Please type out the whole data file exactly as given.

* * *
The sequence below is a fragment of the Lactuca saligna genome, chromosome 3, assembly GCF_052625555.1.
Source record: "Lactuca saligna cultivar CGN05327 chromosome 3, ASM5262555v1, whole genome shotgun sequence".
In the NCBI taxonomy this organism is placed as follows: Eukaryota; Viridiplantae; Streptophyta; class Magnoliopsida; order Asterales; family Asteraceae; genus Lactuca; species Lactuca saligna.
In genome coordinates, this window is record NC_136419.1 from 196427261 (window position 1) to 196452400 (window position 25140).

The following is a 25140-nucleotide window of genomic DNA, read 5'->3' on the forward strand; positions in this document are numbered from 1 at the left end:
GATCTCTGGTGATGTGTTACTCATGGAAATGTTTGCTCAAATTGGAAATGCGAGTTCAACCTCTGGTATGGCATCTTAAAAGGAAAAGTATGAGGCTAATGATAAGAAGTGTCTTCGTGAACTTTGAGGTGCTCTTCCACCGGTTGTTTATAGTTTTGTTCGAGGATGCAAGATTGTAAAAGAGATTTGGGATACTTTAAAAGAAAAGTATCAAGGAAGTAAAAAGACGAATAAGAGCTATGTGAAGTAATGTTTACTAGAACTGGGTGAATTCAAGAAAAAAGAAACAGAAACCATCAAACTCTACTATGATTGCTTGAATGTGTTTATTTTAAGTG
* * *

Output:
The sequence below is a fragment of the Lactuca saligna genome, chromosome 3, assembly GCF_052625555.1.
Source record: "Lactuca saligna cultivar CGN05327 chromosome 3, ASM5262555v1, whole genome shotgun sequence".
In the NCBI taxonomy this organism is placed as follows: Eukaryota; Viridiplantae; Streptophyta; class Magnoliopsida; order Asterales; family Asteraceae; genus Lactuca; species Lactuca saligna.
In genome coordinates, this window is record NC_136419.1 from 196427261 (window position 1) to 196452400 (window position 25140).

The following is a 25140-nucleotide window of genomic DNA, read 5'->3' on the forward strand; positions in this document are numbered from 1 at the left end:
GATCTCTGGTGATGTGTTACTCATGGAAATGTTTGCTCAAATTGGAAATGCGAGTTCAACCTCTGGTATGGCATCTTAAAAGGAAAAGTATGAGGCTAATGATAAGAAGTGTCTTCGTGAACTTTGAGGTGCTCTTCCACCGGTTGTTTATAGTTTTGTTCGAGGATGCAAGATTGTAAAAGAGATTTGGGATACTTTAAAAGAAAAGTATCAAGGAAGTAAAAAGACGAATAAGAGCTATGTGAAGTAATGTTTACTAGAACTGGGTGAATTCAAGAAAAAAGAAACAGAAACCATCAAACTCTACTATGATTGCTTGAATGTGTTTATTTTAAGTG